See below the figure for an illustration of the vulvovaginal vasculature. (From Vanaman, 2016, taken from UpToDate)

vulvovaginal vasculature



Non-surgical Female Rejuvenation


Ablative Lasers


Vulvar and vaginal mucosal atrophy, commonly known as atrophic vaginitis, is a common consequence of menopause. The decrease in estrogen levels during menopause leads to changes in the vulvovaginal tissue, resulting in symptoms such as itching, dryness, burning, painful urination (dysuria), and painful intercourse (dyspareunia). To address these symptoms and improve quality of life, research has focused on nonhormonal and long-lasting treatments for vulvovaginal atrophy.


Carbon dioxide (CO2) lasers have been historically used to address cosmetic concerns in the vulva and perineum, but they were associated with patient discomfort. However, more recently, fractional ablative CO2 lasers have been used to treat vulvovaginal atrophy. A study involving postmenopausal patients who received a single treatment with fractional ablative CO2 laser found that it restored the vaginal mucosa to a premenopausal state by increasing epidermal thickness, glycogen levels, and promoting a rich dermal vascular supply.


Loss of vaginal rugae (folds) with aging and menopause may contribute to decreased sexual satisfaction. Fractional CO2 laser has been used to restore vaginal rugae, potentially improving sexual function. However, larger studies are needed to establish the safety and effectiveness of this application.



See below the figure of a patient with significant VVL before treatment with ablative CO2 laser, after treatment, and eight weeks after treatment, from left to right. (From Vanaman, 2016, taken from Red M. Alinsod, MD)

Ablative CO2 laser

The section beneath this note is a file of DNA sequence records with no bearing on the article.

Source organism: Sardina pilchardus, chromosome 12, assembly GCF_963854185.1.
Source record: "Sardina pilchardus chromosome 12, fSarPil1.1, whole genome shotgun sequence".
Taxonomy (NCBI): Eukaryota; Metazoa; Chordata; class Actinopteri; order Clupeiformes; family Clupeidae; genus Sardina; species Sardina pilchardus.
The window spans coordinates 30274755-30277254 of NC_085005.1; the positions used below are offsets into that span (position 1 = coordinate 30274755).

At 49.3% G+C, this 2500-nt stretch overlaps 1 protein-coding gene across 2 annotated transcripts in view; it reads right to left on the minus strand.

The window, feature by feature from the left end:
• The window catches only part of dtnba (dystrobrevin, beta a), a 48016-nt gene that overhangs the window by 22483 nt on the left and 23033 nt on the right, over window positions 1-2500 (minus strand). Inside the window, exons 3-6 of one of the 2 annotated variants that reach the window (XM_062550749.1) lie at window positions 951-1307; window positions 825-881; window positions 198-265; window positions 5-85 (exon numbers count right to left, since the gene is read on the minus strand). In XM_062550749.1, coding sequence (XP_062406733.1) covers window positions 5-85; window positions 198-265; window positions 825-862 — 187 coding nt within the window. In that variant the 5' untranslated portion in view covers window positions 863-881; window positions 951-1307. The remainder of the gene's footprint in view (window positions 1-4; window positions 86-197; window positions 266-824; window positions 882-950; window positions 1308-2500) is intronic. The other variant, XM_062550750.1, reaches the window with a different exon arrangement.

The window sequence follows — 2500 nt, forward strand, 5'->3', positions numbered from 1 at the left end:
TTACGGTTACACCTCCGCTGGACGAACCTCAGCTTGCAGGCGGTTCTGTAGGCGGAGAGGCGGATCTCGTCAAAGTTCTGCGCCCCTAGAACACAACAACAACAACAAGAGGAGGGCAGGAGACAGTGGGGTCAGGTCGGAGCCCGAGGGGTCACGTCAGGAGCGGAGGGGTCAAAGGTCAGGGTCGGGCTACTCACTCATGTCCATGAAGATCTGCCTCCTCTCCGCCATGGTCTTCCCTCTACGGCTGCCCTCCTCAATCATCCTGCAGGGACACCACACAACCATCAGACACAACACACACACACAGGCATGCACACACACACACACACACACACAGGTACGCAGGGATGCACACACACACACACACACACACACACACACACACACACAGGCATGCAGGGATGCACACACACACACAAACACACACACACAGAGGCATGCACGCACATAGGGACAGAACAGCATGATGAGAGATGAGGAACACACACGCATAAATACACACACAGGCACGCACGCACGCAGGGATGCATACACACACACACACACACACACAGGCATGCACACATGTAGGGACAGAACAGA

Radiofrequency


The use of monopolar radiofrequency (RF) in dermatology has been successful in skin rejuvenation since 2003. It delivers thermal energy to the deep dermis, promoting lifting and tightening while avoiding damage to the epidermis and neurovascular structures. The treatment initially causes collagen fibril contraction, resulting in immediate tissue tightening. This triggers a wound-healing response that leads to long-term production of new collagen, improving the appearance of wrinkles and further tightening the tissue.


One study involved 30 premenopausal women with vaginal laxity who underwent a single RF treatment to the vaginal introitus mucosal surface using a device that does not require anesthesia. The treatment resulted in significant and sustained improvements in laxity, sexual function, and sexual distress even after 12 months of follow-up. No significant adverse events were reported, except for mild vaginal leukorrhea and abdominal discomfort, which resolved spontaneously.



See below the figure of a patient with significant VVL before treatment with transcutaneous temperature-controlled radiofrequency (left) and four weeks after third treatment (right). (From Vanaman, 2016, taken from Red M. Alinsod, MD)

transcutaneous temperature-controlled radiofrequency


Injectables


Injectables, specifically hyaluronic acid and autologous fat, are sometimes mentioned and promoted as minimally invasive approaches to female genital rejuvenation, although they are less commonly used compared to other methods. These injectables are used to enhance and rejuvenate the female genital area.


1. G-spot Amplification


One technique used to enhance female sexual gratification is the amplification of the G-spot through the injection of hyaluronic acid fillers. This procedure aims to increase friction during intercourse, which can decline in conditions such as vaginal laxity (VVL) and menopause. Other filler substances like collagen, autologous fat, silicone, and calcium hydroxylapatite have also been used for this purpose with varying degrees of success.